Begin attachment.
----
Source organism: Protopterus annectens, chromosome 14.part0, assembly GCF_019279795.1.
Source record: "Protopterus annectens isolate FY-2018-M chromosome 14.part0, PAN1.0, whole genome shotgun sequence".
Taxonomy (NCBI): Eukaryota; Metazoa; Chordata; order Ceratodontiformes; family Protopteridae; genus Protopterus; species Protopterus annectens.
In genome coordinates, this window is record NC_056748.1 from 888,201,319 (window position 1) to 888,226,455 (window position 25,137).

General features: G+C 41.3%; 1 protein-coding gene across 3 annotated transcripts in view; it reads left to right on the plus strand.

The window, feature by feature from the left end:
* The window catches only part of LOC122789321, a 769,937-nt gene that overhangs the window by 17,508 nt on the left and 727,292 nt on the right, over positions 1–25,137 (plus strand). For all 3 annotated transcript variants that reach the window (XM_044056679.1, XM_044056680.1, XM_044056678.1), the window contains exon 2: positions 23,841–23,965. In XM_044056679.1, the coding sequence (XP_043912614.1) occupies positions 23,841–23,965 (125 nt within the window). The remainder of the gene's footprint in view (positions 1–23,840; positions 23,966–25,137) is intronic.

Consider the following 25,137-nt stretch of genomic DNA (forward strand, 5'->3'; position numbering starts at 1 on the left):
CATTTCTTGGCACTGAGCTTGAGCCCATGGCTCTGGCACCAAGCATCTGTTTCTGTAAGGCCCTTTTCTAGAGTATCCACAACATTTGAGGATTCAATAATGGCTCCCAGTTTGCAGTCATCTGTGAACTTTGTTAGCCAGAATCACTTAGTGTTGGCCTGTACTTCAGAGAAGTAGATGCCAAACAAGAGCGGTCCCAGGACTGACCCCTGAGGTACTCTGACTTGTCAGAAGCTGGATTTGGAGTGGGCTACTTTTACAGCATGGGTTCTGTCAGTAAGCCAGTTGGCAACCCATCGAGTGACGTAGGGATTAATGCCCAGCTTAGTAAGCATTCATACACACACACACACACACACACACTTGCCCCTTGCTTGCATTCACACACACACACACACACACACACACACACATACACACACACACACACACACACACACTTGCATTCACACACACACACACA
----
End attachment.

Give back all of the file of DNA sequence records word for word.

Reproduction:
Source organism: Protopterus annectens, chromosome 14.part0, assembly GCF_019279795.1.
Source record: "Protopterus annectens isolate FY-2018-M chromosome 14.part0, PAN1.0, whole genome shotgun sequence".
Taxonomy (NCBI): Eukaryota; Metazoa; Chordata; order Ceratodontiformes; family Protopteridae; genus Protopterus; species Protopterus annectens.
In genome coordinates, this window is record NC_056748.1 from 888,201,319 (window position 1) to 888,226,455 (window position 25,137).

General features: G+C 41.3%; 1 protein-coding gene across 3 annotated transcripts in view; it reads left to right on the plus strand.

The window, feature by feature from the left end:
* The window catches only part of LOC122789321, a 769,937-nt gene that overhangs the window by 17,508 nt on the left and 727,292 nt on the right, over positions 1–25,137 (plus strand). For all 3 annotated transcript variants that reach the window (XM_044056679.1, XM_044056680.1, XM_044056678.1), the window contains exon 2: positions 23,841–23,965. In XM_044056679.1, the coding sequence (XP_043912614.1) occupies positions 23,841–23,965 (125 nt within the window). The remainder of the gene's footprint in view (positions 1–23,840; positions 23,966–25,137) is intronic.

Consider the following 25,137-nt stretch of genomic DNA (forward strand, 5'->3'; position numbering starts at 1 on the left):
CATTTCTTGGCACTGAGCTTGAGCCCATGGCTCTGGCACCAAGCATCTGTTTCTGTAAGGCCCTTTTCTAGAGTATCCACAACATTTGAGGATTCAATAATGGCTCCCAGTTTGCAGTCATCTGTGAACTTTGTTAGCCAGAATCACTTAGTGTTGGCCTGTACTTCAGAGAAGTAGATGCCAAACAAGAGCGGTCCCAGGACTGACCCCTGAGGTACTCTGACTTGTCAGAAGCTGGATTTGGAGTGGGCTACTTTTACAGCATGGGTTCTGTCAGTAAGCCAGTTGGCAACCCATCGAGTGACGTAGGGATTAATGCCCAGCTTAGTAAGCATTCATACACACACACACACACACACACACTTGCCCCTTGCTTGCATTCACACACACACACACACACACACACACACACATACACACACACACACACACACACACACTTGCATTCACACACACACACACA